The “core” isn’t the Avalanche’s problem, it’s the supporting cast

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Ask yourself, what was the biggest aberration in Colorado sports history?

Many memories may sway towards the Colorado Rockies late-season surge in 2007, affectionately referred to as “Rocktober.” Let me offer an alternative.

The 2013-14 Colorado Avalanche.

In the aforementioned season, the stout goaltending of Semyon Varlamov and a fast, opportunistic Avalanche offense led the team to 112 points and a Central Division crown. Avs fans were elated. The team was exciting to watch, and with youth on their side, it looked like they could be primed for a return to form reminiscent of the glory days.

On the surface, everything was great. The Avalanche had just won what was widely considered the toughest division in hockey. Statistics, however, told a different story.

They were out-possessed and out-shot. Only 47 percent of their shots were at goal over the season, which was the 25th in the league. The 2,049 shots they allowed was the fifth-most. With their speed, they didn’t need the puck for long, but was their style sustainable?

History would say no. In the time that has passed since, the Avalanche have failed to qualify for the playoffs in two straight campaigns and are well on their way to a third.

As the Avalanche attempted to get bigger in each of the past three offseasons, their team speed has decreased. Yet, their issues remained the same. If you don’t shoot, you don’t score. The law of averages has caught up to them.

Following a punishing, physical playoff series loss to the Wild in 2014, the Avalanche began bringing in big bodies. Guys like Jarome Iginla, Joe Colborne, Carl Soderberg, Francois Beauchemin and Blake Comeau. While they bulked up and slowed down with the additions on the periphery, they failed to address their issues effectively. Now, they have invested in a core, but around a flawed notion of what supporting pieces were needed to make them successful.

The Iginla and Soderberg signings specifically cost the team. Both are effective players in their own rights, but do not fit in systematically. Iginla has provided some goals (at least 20 in each of his first two seasons), but has come up short in terms of physicality and hasn’t had the impact from a leadership perspective that the Avalanche hoped for when they signed him. Soderberg has proven to be a decent distributor on set plays, but hasn’t been effective in the transition offense, perhaps slowing down the game a little too much.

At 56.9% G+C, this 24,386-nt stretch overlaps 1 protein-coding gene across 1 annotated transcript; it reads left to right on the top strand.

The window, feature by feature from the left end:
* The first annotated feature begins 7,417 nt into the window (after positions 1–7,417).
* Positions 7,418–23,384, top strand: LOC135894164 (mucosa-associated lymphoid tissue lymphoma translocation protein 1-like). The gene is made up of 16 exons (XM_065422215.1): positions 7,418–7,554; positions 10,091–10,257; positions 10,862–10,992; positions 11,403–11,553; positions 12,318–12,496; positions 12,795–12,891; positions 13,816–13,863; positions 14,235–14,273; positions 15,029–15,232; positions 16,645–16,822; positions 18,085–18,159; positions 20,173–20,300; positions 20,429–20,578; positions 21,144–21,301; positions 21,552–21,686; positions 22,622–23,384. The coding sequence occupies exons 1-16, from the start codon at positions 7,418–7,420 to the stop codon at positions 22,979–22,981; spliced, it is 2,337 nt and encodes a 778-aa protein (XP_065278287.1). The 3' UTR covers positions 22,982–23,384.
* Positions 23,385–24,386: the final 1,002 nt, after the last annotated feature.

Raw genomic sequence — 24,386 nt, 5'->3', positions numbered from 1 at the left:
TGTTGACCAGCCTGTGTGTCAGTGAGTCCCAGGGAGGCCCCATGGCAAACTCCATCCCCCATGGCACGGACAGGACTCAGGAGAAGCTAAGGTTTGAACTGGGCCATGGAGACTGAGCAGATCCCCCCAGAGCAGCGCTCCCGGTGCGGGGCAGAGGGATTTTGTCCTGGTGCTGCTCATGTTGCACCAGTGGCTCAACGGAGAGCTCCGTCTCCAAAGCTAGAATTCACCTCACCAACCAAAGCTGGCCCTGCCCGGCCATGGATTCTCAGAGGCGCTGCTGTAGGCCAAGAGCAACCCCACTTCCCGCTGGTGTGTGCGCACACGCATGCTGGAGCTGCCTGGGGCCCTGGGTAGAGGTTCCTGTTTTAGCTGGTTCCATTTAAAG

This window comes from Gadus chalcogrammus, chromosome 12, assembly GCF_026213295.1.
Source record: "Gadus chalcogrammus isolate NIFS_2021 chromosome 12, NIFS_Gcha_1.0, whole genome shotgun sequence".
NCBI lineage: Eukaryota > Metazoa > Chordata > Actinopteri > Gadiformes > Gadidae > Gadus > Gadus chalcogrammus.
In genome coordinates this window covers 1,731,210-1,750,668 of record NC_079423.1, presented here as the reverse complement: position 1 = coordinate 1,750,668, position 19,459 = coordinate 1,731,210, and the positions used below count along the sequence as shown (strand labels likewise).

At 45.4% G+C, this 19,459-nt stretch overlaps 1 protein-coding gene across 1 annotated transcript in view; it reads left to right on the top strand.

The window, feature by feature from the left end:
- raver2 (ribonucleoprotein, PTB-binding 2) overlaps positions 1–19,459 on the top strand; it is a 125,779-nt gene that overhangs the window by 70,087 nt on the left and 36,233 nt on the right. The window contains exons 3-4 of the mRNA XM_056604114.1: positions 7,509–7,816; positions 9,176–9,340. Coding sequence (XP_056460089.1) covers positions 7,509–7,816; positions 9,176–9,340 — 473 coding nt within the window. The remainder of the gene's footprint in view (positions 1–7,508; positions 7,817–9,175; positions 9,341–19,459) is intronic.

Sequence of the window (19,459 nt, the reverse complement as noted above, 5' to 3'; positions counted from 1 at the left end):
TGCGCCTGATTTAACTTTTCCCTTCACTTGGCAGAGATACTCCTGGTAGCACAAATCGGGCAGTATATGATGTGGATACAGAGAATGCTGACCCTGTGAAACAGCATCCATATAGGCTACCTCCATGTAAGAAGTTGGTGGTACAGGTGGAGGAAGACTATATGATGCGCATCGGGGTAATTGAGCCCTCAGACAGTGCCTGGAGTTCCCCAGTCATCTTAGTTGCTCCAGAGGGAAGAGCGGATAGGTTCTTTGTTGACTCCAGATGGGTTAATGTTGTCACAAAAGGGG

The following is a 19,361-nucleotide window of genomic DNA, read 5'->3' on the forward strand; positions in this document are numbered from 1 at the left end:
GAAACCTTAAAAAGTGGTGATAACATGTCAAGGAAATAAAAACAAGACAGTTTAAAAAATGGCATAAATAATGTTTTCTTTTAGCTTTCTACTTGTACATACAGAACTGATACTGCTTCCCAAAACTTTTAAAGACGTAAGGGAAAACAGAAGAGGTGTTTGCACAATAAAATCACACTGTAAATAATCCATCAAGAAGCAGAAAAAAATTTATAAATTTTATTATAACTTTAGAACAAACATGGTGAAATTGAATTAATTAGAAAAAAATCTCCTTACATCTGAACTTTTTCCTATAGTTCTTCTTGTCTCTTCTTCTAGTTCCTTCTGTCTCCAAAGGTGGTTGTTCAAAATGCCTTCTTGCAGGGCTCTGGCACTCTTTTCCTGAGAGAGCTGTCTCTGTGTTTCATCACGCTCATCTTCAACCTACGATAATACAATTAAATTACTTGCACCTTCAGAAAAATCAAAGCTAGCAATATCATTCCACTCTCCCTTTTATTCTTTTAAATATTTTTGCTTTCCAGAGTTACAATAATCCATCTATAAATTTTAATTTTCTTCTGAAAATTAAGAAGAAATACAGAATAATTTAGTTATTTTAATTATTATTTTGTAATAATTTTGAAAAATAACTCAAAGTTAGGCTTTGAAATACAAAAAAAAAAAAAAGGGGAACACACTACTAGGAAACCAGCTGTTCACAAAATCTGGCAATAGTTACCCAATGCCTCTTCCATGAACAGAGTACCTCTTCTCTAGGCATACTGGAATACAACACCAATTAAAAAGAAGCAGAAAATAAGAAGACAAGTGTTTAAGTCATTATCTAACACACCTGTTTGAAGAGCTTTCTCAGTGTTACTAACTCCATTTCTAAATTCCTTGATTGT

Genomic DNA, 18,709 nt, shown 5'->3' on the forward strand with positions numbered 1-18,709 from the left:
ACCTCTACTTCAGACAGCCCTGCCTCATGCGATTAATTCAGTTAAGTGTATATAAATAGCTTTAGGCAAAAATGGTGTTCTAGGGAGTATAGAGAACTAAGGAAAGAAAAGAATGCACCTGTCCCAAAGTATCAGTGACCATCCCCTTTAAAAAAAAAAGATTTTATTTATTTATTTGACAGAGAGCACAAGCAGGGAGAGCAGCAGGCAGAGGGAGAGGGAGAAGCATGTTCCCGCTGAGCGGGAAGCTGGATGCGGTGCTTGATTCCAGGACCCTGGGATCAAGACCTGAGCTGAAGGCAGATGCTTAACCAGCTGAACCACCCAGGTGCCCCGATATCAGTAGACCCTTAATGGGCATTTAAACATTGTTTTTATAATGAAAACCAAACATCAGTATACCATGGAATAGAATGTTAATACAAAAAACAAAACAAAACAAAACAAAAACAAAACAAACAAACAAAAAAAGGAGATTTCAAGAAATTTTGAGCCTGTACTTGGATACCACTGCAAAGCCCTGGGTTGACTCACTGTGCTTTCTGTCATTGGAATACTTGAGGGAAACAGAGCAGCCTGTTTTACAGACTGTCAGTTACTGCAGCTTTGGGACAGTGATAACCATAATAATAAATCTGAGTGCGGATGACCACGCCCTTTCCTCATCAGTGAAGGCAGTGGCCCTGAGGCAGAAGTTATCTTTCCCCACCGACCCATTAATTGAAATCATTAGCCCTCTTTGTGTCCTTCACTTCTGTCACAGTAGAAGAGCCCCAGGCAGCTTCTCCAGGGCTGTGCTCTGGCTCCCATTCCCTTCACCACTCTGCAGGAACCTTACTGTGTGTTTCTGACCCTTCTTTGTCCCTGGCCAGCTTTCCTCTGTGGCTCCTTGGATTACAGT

Most damning however, is the fact that both have hefty cap hits which, after they locked up their “core,” handicap the team when it comes to making the other necessary improvements. This is the final year of Iginla’s deal, which carries a cap hit of $5.333 million. Soderberg’s deal runs through the 2019-20 season and has an average annual value of $4.75 million. This season, the Avalanche only have $637,961 in cap space (according to Cap Friendly). That’s not enough to make an impact addition.

Many people have blamed the core’s underperformance; I really don’t. Matt Duchene is a well worth $6 million annually. Though he is still working on putting it all together consistently, I don’t blame the $6.3 million investment in the potential of Nathan MacKinnon. The contracts of players like Gabriel Landeskog and Semyon Varlamov may seem a tad high in retrospect, but are not out of line with what the market dictated at the time. Instead, the issue isn’t with the core that the team locked up, nor the amount for which they did so. Instead, it is how they spent the money they had left.

This makes things tough on general manager Joe Sakic. He may indeed need to move one of the core (consisting of the aforementioned players, Tyson Barrie and Erik Johnson), even if they aren’t to blame, just to get some affordable young assets for the future.

Things aren’t quite as bleak as they seem however. Next offseason, the Avalanche will have $20 million come off the books. If invested properly, coupled with exciting prospects such as Mikko Rantanen, Tyson Jost, A.J. Greer and J.T. Compher, they could have a bright future. Things are dark right now, but it’s always darkest before the dawn. If the team plays their cards right, that dawn may come sooner that you would think and the 2013-14 run to the playoffs may seem less of an aberration.

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